“AN (almost) IDEAL HUSBAND” Reply

Review by Terry Gaisin

The definition of ‘Ideal’ is [a] a conception of something in its perfection; [b] a standard of excellence; or [c] a person conceived as embodying such a conception. Oscar Wilde’s Lady Gertrude considers her husband Sir Robert just such an icon and his intense love for her pushes him to maintain such a lofty demeanour. Evidence of a youthful indiscretion leads to bribery and blackmail, which may blow away the very foundation of his studied character. Sophia Walker & Tim Campbell are the Chilterns and the interaction between them reflects such a penultimate emotional connection.

 Brad Hodder as AN IDEAL HUSBAND’s ideal friend



“CORIOLANUS” a visionary new take on a political tragedy Reply

Review by Danny Gaisin
The protagonist of Shakespeare’s last tragedy – Caius Martius, receives the honorarium of Coriolanus in recognition of his conquering Coreoles, the capital city of Rome’s enemy. He’s a war hero whose mother pushes him into seeking political power. Think of a Dwight Eisenhower; with a Rose Kennedy materfamilias! Then add in a Pierre Trudeau distaining attitude toward the common electorate and one could then have a modern parallel of the original. Coriolanus is neither a hero nor a villain, he’s both and thus his enemies become more numerous than his supporters. He’s banished; joins Rome’s enemies; is seduced by family instinct; and gets assassinated for this second betrayal.

Andre Sills as a dynamic but faulted CORIOLANUS


“Crystal” – a Cirque du Soleil tour du force Reply

Review by Danny Gaisin

Canada is recognized internationally for inventing basketball; the ‘Canadarm’; snowmobiles; beating the U.S. In the War of 1812; and then punishing them further by exporting Shatner & Celine! We Canucks can also take pride in the World famous Cirque du Soleil – a worldwide phenomenon. Last night, a special media presentation of this iconic ensemble’s latest show highlighted something dear to us Leaf & Hab fans – ice & hockey, but with a plot & super effects.
Disclaimer: – like many of my press counterparts, an overabundance of visual events can jade one’s taste, and I admit to studiously avoiding figure skating competitions – live or on TV.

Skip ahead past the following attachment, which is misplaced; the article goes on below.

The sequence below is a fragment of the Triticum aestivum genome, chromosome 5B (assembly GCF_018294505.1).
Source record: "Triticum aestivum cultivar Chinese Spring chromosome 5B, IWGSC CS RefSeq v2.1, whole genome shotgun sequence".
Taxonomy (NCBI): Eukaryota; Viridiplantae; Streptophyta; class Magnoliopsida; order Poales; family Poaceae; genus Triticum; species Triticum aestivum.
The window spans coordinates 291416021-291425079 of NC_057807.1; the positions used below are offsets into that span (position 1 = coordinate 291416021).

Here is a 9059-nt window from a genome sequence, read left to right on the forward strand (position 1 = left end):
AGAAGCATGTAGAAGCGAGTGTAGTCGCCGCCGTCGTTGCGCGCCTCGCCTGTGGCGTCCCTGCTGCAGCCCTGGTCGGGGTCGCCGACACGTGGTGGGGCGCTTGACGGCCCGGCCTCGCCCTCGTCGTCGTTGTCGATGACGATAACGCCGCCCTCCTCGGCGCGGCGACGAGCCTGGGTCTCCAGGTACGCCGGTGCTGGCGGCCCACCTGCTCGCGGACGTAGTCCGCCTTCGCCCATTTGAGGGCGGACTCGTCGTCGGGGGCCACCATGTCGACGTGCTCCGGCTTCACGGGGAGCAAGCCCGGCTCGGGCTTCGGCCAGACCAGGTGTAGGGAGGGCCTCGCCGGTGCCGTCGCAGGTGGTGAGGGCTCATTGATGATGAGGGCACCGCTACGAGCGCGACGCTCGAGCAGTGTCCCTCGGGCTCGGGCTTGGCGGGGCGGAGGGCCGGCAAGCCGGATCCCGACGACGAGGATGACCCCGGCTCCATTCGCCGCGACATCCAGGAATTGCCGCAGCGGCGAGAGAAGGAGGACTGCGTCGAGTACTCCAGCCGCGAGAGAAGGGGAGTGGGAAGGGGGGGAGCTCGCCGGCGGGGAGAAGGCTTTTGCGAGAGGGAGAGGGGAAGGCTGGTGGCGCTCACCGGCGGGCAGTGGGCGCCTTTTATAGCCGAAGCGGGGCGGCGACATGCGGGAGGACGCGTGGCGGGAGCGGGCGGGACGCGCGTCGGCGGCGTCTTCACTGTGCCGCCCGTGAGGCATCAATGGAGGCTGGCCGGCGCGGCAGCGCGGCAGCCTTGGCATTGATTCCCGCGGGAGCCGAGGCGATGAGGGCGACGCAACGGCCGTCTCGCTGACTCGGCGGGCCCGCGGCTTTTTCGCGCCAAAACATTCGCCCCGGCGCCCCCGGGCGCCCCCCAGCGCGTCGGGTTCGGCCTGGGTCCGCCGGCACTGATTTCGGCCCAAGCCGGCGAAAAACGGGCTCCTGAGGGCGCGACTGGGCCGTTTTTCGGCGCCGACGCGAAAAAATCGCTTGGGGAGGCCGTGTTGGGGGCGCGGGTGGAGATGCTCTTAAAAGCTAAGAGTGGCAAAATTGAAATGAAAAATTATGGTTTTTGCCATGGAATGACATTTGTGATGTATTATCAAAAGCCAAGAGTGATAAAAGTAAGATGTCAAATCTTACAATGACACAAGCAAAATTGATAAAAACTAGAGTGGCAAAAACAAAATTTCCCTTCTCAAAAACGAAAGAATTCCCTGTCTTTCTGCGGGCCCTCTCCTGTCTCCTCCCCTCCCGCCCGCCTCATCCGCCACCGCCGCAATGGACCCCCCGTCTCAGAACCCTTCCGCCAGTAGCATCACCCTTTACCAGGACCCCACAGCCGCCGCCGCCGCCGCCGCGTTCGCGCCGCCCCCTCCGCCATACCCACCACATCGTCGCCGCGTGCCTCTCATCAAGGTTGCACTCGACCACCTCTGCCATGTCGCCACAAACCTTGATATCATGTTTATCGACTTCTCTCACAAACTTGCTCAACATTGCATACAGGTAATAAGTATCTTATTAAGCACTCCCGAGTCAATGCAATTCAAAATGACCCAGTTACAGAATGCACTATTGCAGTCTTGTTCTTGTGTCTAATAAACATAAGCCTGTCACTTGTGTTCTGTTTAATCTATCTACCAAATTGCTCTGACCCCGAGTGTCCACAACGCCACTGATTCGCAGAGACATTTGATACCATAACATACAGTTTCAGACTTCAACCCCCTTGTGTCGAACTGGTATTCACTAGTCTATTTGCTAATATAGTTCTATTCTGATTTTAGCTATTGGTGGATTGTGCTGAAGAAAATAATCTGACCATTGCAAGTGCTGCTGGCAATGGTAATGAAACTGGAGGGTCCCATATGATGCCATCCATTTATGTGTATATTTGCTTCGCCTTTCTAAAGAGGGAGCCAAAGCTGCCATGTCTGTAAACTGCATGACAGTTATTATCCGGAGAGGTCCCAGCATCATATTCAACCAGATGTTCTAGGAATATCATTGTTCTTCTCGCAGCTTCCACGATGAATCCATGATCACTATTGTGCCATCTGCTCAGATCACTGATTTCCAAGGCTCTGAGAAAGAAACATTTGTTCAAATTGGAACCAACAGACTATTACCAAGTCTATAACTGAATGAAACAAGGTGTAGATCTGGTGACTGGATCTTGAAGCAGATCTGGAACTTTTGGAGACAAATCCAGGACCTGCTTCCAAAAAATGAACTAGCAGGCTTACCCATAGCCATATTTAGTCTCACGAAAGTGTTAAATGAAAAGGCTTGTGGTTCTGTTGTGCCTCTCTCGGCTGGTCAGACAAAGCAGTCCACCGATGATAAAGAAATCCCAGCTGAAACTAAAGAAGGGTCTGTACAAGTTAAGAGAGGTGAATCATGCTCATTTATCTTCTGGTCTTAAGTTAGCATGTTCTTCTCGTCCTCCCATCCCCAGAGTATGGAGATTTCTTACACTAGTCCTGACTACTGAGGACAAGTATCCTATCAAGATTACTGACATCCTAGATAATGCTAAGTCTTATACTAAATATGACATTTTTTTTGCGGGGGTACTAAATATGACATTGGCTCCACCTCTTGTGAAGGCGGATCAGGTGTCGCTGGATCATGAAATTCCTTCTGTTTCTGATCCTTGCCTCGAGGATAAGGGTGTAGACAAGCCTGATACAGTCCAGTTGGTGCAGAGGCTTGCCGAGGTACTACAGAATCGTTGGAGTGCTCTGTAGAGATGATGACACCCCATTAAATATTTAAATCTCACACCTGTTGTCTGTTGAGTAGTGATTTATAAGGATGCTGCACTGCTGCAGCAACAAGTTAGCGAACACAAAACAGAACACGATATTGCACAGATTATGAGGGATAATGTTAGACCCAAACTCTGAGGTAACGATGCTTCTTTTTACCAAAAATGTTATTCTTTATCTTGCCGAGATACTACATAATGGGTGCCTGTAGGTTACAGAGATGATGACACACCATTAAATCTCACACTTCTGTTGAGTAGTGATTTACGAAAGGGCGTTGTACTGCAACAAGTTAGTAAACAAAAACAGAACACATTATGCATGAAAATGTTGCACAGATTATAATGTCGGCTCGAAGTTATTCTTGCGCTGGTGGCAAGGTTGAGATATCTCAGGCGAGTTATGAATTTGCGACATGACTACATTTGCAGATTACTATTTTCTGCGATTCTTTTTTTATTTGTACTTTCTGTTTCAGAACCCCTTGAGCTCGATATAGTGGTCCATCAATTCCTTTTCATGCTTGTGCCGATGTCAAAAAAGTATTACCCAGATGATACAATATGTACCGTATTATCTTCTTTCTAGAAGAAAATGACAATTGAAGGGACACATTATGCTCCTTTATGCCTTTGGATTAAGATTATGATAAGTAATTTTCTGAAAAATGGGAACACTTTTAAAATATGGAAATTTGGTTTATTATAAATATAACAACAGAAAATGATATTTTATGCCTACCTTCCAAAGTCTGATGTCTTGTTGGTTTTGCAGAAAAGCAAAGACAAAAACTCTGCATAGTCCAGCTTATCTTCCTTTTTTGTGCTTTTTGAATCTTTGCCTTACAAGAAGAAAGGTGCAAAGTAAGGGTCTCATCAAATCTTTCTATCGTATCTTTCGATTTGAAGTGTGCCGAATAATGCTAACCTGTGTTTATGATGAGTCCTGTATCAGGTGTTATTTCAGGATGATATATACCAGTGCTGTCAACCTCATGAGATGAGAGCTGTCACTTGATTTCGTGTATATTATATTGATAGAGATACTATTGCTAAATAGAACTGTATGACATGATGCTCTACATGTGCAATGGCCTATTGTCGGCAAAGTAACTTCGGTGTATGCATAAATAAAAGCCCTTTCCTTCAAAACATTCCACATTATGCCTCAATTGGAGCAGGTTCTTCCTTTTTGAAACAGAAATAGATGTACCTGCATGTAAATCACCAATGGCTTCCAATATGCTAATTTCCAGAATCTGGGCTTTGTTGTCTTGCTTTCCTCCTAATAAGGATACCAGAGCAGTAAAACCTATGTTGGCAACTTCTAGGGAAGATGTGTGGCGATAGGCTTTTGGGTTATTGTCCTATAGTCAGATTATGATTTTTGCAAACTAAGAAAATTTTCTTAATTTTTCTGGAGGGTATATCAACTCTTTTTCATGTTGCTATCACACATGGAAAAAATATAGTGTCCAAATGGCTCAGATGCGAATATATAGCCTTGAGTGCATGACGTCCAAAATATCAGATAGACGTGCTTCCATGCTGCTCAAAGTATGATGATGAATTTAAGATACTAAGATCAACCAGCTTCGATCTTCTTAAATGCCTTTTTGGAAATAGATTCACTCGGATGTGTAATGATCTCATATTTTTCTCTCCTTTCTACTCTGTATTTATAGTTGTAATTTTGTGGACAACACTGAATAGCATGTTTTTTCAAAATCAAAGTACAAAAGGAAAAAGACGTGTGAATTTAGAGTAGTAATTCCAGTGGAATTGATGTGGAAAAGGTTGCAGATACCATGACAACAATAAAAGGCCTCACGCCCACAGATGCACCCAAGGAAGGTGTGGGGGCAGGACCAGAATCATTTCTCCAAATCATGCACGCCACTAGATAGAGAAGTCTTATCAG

‘Crystal’ at school


Truscott play a wake-up call Reply

Review by Judith Robinson

The characters in Soulpepper’s production of “
Innocence Lost; a play about Steven Truscott”, are collectively evil, ignorant and frightening. Director Jackie Maxwell creates a stunning ensemble masterpiece and a community chorus of condemnation reminiscent of the Greek tragedies in her depiction of Beverly Cooper’s docudrama.
While most Canadians might find it hard to believe, that an innocent 14-year-old boy would be wrongly convicted of rape and murder in their neighbourhood, this play reveals that it’s a likely possibility.
Nancy Polk’s compelling portrayal of Isabel LeBourdais, the writer who spent many years attempting to acquit Steven Truscott after his 1959 conviction, demonstrates that justice seekers are an unpopular lot.

The Police ‘mugshot’ of a young Steven Truscott


“GIRLS LIKE THAT” could be you, or your daughter Reply

Review by Ellen S. Jaffe



Evan Placey’s play Girls Like That, now at the Tarragon’s Mainspace, is a play of paradoxes – and a powerful, captivating theatrical experience. It is a feminist play written by a man, and rings true both psychologically and socially. It depicts adolescent girls who live by their cell-phones and social media, yet it appeals both to teenagers and to older women — and men. I attended a matinee where most of the audience were high school and university students who said that the play reflected their lives. There were, however, a number of audience members older than the “social media generation,” who said they, too, identified with the characters and action.      Photo courtesy of Cylla von Tiedemann                                                                   The ensemble of “GIRLS LIKE THAT” More…

‘MA RAINEY’-Alana Bridgewater’s breathtaking Blues Reply

Review by Judith Robinson

Countless obstacles contrive to stop Ma Rainey, the real life mother of soul, played by Alana Bridgewater, from recording her music in Soulpepper’s powerful production of August Wilson’s Ma Rainey’s Black Bottom. In a 1927 studio in Chicago, Ma is beset with car accidents, racist cabbies, bullying police officers, equipment failures, unfaithful lovers, ambitious underlings, impatient bosses and unfair pay. (While Ma got $200 for her session, Al Jolson would have gotten $10,000.) Though Ma’s spirit is strong, she is on the edge, due to the endless barriers keeping her from getting what she deserves. Photo by Cylla von Tiedemann

   Stewart,  Griffith & Bridgewater in’ MA RAINEY’